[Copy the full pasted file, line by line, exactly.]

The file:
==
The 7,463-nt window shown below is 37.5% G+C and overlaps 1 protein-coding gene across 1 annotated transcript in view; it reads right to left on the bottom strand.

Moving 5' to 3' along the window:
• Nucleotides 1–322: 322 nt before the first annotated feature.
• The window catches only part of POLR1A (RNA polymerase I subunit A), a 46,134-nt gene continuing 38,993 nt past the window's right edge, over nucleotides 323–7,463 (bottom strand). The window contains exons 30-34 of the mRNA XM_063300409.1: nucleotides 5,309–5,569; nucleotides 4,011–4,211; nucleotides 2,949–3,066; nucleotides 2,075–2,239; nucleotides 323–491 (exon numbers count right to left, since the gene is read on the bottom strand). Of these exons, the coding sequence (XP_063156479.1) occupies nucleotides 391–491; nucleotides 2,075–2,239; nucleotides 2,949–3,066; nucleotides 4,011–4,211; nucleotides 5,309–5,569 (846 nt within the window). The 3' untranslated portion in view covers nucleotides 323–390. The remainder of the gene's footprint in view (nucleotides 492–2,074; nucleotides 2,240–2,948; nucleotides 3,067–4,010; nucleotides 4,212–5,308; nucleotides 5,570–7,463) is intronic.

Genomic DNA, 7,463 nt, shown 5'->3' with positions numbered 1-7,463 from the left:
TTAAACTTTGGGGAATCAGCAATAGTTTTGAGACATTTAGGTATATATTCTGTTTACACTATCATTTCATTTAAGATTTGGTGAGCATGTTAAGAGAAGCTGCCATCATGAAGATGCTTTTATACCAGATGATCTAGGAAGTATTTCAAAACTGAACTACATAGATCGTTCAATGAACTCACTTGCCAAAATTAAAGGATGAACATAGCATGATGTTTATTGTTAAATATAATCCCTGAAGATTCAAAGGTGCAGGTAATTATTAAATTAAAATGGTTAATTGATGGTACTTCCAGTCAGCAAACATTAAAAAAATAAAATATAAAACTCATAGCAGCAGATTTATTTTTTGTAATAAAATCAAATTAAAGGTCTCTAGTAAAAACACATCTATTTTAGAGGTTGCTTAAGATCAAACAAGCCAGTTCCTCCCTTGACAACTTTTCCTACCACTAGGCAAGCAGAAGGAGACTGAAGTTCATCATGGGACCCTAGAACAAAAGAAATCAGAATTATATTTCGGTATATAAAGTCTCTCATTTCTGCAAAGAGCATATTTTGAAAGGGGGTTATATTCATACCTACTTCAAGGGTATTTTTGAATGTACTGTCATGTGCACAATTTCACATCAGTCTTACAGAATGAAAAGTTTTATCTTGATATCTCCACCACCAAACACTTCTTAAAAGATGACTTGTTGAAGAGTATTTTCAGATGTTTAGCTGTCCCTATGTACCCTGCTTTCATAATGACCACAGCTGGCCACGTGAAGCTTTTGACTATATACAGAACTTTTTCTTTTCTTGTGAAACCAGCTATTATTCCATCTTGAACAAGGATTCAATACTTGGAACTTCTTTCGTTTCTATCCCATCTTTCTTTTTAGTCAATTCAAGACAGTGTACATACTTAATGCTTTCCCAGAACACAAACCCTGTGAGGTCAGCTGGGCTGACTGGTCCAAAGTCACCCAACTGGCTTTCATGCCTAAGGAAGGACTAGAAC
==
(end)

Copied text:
The 7,463-nt window shown below is 37.5% G+C and overlaps 1 protein-coding gene across 1 annotated transcript in view; it reads right to left on the bottom strand.

Moving 5' to 3' along the window:
• Nucleotides 1–322: 322 nt before the first annotated feature.
• The window catches only part of POLR1A (RNA polymerase I subunit A), a 46,134-nt gene continuing 38,993 nt past the window's right edge, over nucleotides 323–7,463 (bottom strand). The window contains exons 30-34 of the mRNA XM_063300409.1: nucleotides 5,309–5,569; nucleotides 4,011–4,211; nucleotides 2,949–3,066; nucleotides 2,075–2,239; nucleotides 323–491 (exon numbers count right to left, since the gene is read on the bottom strand). Of these exons, the coding sequence (XP_063156479.1) occupies nucleotides 391–491; nucleotides 2,075–2,239; nucleotides 2,949–3,066; nucleotides 4,011–4,211; nucleotides 5,309–5,569 (846 nt within the window). The 3' untranslated portion in view covers nucleotides 323–390. The remainder of the gene's footprint in view (nucleotides 492–2,074; nucleotides 2,240–2,948; nucleotides 3,067–4,010; nucleotides 4,212–5,308; nucleotides 5,570–7,463) is intronic.

Genomic DNA, 7,463 nt, shown 5'->3' with positions numbered 1-7,463 from the left:
TTAAACTTTGGGGAATCAGCAATAGTTTTGAGACATTTAGGTATATATTCTGTTTACACTATCATTTCATTTAAGATTTGGTGAGCATGTTAAGAGAAGCTGCCATCATGAAGATGCTTTTATACCAGATGATCTAGGAAGTATTTCAAAACTGAACTACATAGATCGTTCAATGAACTCACTTGCCAAAATTAAAGGATGAACATAGCATGATGTTTATTGTTAAATATAATCCCTGAAGATTCAAAGGTGCAGGTAATTATTAAATTAAAATGGTTAATTGATGGTACTTCCAGTCAGCAAACATTAAAAAAATAAAATATAAAACTCATAGCAGCAGATTTATTTTTTGTAATAAAATCAAATTAAAGGTCTCTAGTAAAAACACATCTATTTTAGAGGTTGCTTAAGATCAAACAAGCCAGTTCCTCCCTTGACAACTTTTCCTACCACTAGGCAAGCAGAAGGAGACTGAAGTTCATCATGGGACCCTAGAACAAAAGAAATCAGAATTATATTTCGGTATATAAAGTCTCTCATTTCTGCAAAGAGCATATTTTGAAAGGGGGTTATATTCATACCTACTTCAAGGGTATTTTTGAATGTACTGTCATGTGCACAATTTCACATCAGTCTTACAGAATGAAAAGTTTTATCTTGATATCTCCACCACCAAACACTTCTTAAAAGATGACTTGTTGAAGAGTATTTTCAGATGTTTAGCTGTCCCTATGTACCCTGCTTTCATAATGACCACAGCTGGCCACGTGAAGCTTTTGACTATATACAGAACTTTTTCTTTTCTTGTGAAACCAGCTATTATTCCATCTTGAACAAGGATTCAATACTTGGAACTTCTTTCGTTTCTATCCCATCTTTCTTTTTAGTCAATTCAAGACAGTGTACATACTTAATGCTTTCCCAGAACACAAACCCTGTGAGGTCAGCTGGGCTGACTGGTCCAAAGTCACCCAACTGGCTTTCATGCCTAAGGAAGGACTAGAAC